Spending time with college friends: This was the summer between my two years of graduate school in Idaho, during which I could maintain my college friendships only by letter, so it was nice to be able to take advantage of being back in Pennsylvania for the summer and see friends in person. Several college friends were in graduate school at what was then Shippensburg State College, including my friend Jane. Fresh out of college the previous fall, Jane had gone to Newfoundland on a Mennonite Central Committee assignment, but gave it up after a few months because of the difficult conditions in such a remote place and instead started graduate school. Jane’s and my decades-long letter-writing relationship was solidified when she was in Newfoundland and our boyfriends were teaching together in Zambia, so we enjoyed being able to get together and talk. I could never have imagined that she would be the first in my closest circle of friends to pass away. I still miss her!

Being only somewhat aware of the larger world: During the summer of 1969, of course, the Vietnam War also continued to rage on and the Woodstock festival was held in upstate New York. A rock music festival was not something I ever would have thought about attending, and even though by that time I was opposed to the war, I didn’t get involved in the protest movement. At the time, for better or worse, I was too preoccupied with the nitty-gritty details of my daily life to pay too much attention to what else was going on in the world.

But then came the moon landing and the world’s attention (and mine) was riveted.

Which brings me back to how I came to be in the basement of Sollenberger on the night of the first landing on the moon. As I mentioned, I was in between my two years of graduate school, and I needed a summer job. I couldn’t bear the thought of going back to waitressing at Howard Johnson’s on the PA Turnpike for the sixth summer in a row, so I looked elsewhere. I don’t remember exactly how I got the job, but I think I made an inquiry to Messiah College, noting that I was halfway done with a master’s program in English. The college offered me a job teaching English Composition during two three-week sessions of summer school. I was all of 21 years old! I had been teaching college-level English Comp in Idaho (I had a graduate assistantship), so the idea of the job wasn’t too much of a stretch, but still it was a grueling assignment trying to cram a whole semester into three weeks and do all the grading of compositions that came with it. What I remember most, however, is a difficult phone conversation I had with the parent of a student who complained about her grade.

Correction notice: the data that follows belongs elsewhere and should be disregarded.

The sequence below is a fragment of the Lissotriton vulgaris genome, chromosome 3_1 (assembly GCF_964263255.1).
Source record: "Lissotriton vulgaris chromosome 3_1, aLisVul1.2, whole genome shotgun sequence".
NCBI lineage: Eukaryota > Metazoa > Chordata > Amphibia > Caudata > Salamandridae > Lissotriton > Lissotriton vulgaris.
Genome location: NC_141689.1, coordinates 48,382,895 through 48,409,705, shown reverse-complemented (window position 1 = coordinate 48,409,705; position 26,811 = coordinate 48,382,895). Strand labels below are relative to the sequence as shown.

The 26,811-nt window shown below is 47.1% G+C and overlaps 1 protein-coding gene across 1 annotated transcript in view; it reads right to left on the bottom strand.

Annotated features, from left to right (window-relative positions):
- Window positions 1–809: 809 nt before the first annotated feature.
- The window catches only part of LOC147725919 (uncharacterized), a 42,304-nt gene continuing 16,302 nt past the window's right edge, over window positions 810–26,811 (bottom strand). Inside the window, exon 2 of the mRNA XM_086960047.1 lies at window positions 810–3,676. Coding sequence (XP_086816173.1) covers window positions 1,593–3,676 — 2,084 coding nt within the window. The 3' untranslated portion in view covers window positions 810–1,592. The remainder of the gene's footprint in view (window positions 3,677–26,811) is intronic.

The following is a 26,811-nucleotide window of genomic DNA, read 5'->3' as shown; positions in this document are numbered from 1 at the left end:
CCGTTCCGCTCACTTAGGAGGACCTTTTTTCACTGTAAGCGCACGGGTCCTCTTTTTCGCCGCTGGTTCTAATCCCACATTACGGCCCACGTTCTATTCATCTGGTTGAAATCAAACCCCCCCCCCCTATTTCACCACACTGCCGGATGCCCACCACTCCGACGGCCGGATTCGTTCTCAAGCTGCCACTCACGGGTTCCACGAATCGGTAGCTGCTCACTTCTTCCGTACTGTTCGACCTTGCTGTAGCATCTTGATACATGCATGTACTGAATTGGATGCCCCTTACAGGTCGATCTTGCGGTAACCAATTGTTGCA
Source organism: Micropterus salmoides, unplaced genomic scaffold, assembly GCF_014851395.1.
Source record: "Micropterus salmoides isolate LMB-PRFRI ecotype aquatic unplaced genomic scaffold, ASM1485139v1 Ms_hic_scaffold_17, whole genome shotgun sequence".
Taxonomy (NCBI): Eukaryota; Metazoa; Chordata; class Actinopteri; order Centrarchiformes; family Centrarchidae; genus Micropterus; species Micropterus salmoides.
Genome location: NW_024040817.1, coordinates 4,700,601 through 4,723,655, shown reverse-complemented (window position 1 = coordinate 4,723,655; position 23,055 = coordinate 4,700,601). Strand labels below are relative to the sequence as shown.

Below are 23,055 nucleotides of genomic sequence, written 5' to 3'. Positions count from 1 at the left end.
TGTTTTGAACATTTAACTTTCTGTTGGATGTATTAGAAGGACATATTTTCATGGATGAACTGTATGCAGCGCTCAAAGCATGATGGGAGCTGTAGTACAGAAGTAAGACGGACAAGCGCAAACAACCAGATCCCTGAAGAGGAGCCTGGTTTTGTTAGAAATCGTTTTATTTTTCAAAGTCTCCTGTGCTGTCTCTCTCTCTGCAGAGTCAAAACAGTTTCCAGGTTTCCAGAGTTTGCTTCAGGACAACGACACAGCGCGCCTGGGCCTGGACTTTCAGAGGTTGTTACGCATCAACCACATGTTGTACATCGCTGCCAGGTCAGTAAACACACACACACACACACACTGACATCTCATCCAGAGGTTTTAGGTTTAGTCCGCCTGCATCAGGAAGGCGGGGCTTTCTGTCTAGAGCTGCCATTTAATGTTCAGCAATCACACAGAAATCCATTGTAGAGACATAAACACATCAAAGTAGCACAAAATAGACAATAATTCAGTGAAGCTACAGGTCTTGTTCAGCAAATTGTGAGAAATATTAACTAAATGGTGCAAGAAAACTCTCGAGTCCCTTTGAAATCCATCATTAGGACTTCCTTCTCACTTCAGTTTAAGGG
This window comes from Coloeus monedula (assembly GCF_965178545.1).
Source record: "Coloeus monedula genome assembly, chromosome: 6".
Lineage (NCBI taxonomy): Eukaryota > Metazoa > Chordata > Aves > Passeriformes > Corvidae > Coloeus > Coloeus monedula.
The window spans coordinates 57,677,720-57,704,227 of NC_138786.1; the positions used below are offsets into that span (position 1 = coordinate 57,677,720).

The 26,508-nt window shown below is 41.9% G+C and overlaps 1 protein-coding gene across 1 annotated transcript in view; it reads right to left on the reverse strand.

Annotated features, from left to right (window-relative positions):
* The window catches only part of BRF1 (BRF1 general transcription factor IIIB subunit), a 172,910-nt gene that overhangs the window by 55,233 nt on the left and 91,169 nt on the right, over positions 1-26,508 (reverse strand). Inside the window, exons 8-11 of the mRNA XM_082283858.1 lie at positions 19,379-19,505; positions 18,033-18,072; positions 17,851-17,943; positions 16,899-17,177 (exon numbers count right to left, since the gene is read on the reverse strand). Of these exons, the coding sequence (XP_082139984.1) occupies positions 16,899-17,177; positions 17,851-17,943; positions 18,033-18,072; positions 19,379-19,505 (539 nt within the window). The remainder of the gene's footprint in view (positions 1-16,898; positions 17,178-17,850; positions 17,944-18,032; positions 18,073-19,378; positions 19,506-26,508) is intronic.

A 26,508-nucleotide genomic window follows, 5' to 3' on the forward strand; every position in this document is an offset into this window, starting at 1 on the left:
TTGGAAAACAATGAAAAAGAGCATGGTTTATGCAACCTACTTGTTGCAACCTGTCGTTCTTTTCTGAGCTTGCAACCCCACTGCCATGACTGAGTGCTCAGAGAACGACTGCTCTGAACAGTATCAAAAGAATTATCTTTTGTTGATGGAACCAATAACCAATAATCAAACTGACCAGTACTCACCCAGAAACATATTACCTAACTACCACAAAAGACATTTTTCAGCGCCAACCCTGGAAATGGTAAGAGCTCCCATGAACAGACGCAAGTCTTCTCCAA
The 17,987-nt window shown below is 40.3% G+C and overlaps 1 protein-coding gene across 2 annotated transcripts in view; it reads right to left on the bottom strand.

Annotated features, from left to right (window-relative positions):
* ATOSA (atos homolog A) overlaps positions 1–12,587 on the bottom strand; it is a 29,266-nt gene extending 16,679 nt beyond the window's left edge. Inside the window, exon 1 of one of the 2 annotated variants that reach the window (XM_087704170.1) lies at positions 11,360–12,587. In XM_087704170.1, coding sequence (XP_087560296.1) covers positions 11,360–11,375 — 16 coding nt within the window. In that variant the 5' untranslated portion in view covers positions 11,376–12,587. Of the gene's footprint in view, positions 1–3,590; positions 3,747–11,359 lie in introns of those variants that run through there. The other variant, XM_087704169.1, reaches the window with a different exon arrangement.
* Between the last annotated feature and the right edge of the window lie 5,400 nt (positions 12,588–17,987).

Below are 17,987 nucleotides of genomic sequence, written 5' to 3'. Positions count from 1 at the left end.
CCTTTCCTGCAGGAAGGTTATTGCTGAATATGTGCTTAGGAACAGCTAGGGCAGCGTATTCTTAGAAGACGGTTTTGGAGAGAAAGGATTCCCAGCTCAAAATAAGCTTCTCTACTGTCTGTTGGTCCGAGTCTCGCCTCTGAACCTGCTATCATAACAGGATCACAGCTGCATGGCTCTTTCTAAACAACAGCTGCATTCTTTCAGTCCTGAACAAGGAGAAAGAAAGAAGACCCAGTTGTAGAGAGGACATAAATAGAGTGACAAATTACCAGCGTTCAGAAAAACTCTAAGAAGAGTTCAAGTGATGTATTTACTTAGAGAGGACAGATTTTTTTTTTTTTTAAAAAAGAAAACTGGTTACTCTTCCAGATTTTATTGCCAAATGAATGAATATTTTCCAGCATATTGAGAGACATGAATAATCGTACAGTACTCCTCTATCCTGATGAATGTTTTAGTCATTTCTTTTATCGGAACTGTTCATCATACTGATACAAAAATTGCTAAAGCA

The college also asked me to serve as a resident assistant in Sollenberger for the summer sessions, which meant that I lived on dorm for six weeks. And that’s where I was the night of the moon landing – huddled in the basement lounge of Sollenberger watching the only (black-and-white) TV in the building with a bunch of college students. In my memory, the group wasn’t large – maybe less than 20 people – and the room was dark, probably so we could see the TV clearly.

Watching the first landing on the moon was an exhilarating experience, despite the grainy black-and-white TV images. Neil Armstrong’s words still echo through time and space (even if they were gender exclusive!): “One small step for man; one giant leap for mankind.”

 

 

Reprised: Mental Health Awareness Month Musings*

The girl I planned to room with in college one year had to withdraw before school began because she had a mental health crisis. Around the same time I had been reading the book, None of These Diseases, by S. I. McMillen. My memory is that one of the book’s major premises was the connection between the spiritual and the physical. What struck me most forcibly at the time was that illnesses, especially of the mind, were often caused by spiritual problems. The suggestion seemed to be that if we prayed hard and long enough, were spiritual enough, or willed ourselves strongly enough, we could cure ourselves. I’m pretty sure I wrote a letter to my friend expressing my sympathy about her mental health problems and recommending that she read the book. I really hope she didn’t read it! I had no clue about the realities of mental illness in those days.